I am an Assistant Professor at the Centre for International Conflict Analysis and Management (CICAM) at the Nijmegen School of Management, Radboud University Nijmegen in the Netherlands. I am also currently an associate at the German Institue for Area Studies (GIGA) in Hamburg, Germany and was previous a visiting fellow at The Whitney and Betty MacMillan Center for International and Area Studies at Yale University. I recieved my PhD from the Maxwell School of Citizenship and Public Affairs, Syracuse University in 2011.
International Political Economy
My research is situated at the intersection of international political economy, development and conflict studies. I publish and lecture on donor-government relations, foreign aid, post-conflict peacebuilding, and qualitative methods. My book, The Development Dance: How Donors and Recipients Negotiate the Delivery of Foreign Aid was published by Cornell University Press in 2017.
Under what conditions are foreign aid donors willing to suspend foreign aid to punish political transgressions, such as election fraud, corruption scandals or political repression? Prior scholarship has emphasized that political sanctions, including foreign aid suspensions, are constrained by the geostrategic considerations of donor countries. However, foreign aid suspensions often occur in strategically important countries, and donors respond differently to different types of political transgressions within the same county. To shed light on this puzzle, in this article, I present evidence from an original survey of top-level donor representatives in 20 African countries, including a list experiment designed to elicit truthful responses about the conditions under which donors are willing to suspend foreign aid. I argue that the likelihood of a foreign aid suspension depends not only on the strategic considerations of the donor government, but also on the institutional incentives of the donor agency. A donor agency's institutional incentives are shaped by the agency's organizational design, as well as by its foreign aid portfolio in the recipient country.
In this article, the author explores whether the growing presence of Chinese financial assistance is decreasing the bargaining power of traditional donors vis-à-vis African governments. The article relies on data from an original survey of high-ranking donor officials working in multiple African countries, as well as case-studies of Chinese engagement in three diverse African country contexts: Ghana, Uganda and Tanzania. It finds that claims of a ‘silent revolution’ in development cooperation due to China's increased involvement in the region are overstated. Among donor officials, there is far from consensus that China is decreasing the bargaining power of their agency. On the contrary, evidence from Ghana, Tanzania and Uganda suggests that traditional development aid continues to play an important role and that, in practice, China rarely directly competes with traditional donors. There are, however, two important caveats to this claim. First, when China and traditional donors do directly compete—for example, on infrastructure projects—many recipient governments prefer assistance from China. Second, given China's interest in expanding markets and acquiring natural resources, countries receiving higher amounts of Chinese official finance are likely to have lower rates of aid dependence. As a result, financing from China is likely to be correlated with a decline in the bargaining power of traditional donors, even if it is not causing such a decline.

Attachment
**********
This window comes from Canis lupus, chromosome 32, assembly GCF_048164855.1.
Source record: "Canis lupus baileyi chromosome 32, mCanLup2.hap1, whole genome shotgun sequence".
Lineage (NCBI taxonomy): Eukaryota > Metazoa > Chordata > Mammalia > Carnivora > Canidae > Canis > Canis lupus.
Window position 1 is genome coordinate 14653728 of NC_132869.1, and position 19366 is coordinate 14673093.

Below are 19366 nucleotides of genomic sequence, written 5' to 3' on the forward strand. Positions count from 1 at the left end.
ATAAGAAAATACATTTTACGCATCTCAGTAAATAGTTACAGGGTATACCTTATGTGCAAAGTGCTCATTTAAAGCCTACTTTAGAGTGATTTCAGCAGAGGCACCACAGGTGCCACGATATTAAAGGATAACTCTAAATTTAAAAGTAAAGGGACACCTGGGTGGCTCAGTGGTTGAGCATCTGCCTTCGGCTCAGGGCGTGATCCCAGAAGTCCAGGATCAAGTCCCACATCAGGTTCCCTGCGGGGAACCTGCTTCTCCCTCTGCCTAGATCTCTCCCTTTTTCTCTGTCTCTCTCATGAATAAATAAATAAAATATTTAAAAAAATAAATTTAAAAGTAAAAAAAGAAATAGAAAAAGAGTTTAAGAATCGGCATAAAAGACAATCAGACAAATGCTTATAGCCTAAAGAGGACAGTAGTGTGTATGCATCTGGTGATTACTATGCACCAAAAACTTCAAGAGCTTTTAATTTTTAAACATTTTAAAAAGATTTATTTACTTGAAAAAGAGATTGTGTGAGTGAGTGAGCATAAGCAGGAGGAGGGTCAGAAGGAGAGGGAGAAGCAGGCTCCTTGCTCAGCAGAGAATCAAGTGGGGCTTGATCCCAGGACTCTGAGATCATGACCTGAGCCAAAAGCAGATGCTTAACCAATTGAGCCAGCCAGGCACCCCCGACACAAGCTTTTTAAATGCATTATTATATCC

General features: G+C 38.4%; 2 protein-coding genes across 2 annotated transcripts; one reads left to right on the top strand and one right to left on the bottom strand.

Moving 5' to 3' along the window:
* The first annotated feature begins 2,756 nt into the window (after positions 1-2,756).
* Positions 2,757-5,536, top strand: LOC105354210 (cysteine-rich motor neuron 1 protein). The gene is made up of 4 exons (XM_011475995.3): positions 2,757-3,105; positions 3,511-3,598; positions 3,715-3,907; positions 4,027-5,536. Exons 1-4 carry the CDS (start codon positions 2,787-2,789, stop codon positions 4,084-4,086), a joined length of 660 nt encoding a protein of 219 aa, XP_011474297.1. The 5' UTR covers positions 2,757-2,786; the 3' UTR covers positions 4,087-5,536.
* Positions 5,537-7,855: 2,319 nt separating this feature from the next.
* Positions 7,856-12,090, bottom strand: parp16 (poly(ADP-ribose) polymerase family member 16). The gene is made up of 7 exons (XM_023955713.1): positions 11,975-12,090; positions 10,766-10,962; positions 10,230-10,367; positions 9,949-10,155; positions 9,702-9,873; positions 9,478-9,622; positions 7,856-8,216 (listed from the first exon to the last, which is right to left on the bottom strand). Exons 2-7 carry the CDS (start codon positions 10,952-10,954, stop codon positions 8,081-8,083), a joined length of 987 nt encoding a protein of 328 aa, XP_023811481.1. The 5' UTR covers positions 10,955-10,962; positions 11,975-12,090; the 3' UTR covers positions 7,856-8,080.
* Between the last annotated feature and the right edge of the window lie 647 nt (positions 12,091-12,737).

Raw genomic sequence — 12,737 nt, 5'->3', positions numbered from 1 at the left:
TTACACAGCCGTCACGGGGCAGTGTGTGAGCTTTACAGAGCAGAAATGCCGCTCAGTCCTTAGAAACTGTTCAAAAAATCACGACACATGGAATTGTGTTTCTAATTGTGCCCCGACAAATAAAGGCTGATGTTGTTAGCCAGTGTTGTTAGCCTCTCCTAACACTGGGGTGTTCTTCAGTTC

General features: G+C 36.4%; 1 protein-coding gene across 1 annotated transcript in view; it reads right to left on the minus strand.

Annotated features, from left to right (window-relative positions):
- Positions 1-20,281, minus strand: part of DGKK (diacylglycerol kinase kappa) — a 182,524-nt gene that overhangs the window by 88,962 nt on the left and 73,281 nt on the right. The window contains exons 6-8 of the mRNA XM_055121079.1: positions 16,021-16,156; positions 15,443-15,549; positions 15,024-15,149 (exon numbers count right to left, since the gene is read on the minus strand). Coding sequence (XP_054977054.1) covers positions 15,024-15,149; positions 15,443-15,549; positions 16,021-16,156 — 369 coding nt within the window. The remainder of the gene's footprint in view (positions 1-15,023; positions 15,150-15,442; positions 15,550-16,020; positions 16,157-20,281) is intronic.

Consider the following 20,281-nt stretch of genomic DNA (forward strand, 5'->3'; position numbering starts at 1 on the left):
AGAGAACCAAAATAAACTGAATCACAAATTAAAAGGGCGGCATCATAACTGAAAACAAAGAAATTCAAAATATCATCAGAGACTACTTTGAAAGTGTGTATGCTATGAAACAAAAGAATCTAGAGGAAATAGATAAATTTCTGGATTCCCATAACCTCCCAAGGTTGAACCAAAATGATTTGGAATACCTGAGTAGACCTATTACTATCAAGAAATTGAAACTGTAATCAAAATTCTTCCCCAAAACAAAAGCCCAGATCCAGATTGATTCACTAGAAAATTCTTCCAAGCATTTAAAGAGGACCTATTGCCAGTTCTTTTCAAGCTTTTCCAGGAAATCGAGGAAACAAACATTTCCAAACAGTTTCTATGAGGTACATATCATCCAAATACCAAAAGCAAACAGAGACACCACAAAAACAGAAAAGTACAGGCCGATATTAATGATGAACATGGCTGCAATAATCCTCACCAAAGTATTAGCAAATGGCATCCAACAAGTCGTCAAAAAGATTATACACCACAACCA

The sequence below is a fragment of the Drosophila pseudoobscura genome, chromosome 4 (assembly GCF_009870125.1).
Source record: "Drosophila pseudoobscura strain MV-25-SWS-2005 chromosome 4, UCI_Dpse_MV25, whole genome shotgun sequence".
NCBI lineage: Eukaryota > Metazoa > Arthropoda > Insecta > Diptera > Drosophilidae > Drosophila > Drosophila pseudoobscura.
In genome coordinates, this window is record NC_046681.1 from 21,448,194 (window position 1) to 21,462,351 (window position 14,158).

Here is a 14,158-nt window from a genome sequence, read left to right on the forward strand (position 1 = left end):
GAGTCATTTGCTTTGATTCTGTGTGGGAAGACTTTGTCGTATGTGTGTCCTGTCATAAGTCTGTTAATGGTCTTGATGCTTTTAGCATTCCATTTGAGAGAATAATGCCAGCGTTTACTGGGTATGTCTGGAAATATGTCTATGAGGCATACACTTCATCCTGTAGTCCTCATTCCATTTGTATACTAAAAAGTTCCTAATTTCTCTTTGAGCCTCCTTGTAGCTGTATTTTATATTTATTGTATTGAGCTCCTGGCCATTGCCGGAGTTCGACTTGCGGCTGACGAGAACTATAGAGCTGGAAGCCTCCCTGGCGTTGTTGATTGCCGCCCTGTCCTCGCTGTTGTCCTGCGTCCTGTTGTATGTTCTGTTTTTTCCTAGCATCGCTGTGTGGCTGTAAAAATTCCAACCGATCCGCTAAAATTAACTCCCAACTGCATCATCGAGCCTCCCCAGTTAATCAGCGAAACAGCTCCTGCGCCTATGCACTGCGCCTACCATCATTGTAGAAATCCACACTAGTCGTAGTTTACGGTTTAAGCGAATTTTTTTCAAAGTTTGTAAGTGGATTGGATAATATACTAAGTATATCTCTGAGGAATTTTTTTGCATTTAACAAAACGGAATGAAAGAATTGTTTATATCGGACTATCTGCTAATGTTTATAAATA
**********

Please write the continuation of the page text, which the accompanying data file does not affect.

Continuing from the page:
In this article, I analyze the relationship between budget support and ownership, or recipient-country control over policy outcomes, by exploring how budget support donors in Rwanda and Tanzania attempt to exert influence over domestic policy processes. In contrast to the conventional rhetoric about budget support, my empirical analysis finds little evidence that budget support decreases the influence that donors try to exert over recipient-country governments. Instead, semi-structured interviews with donor and government representatives in each country suggest that the aid modality is often used as a tool by which donors attempt to increase their leverage over domestic decision-making. In particular, I identify three mechanisms frequently used by budget support donors to influence domestic policy processes: voice amplification, a seat at the table, and a license to ask questions.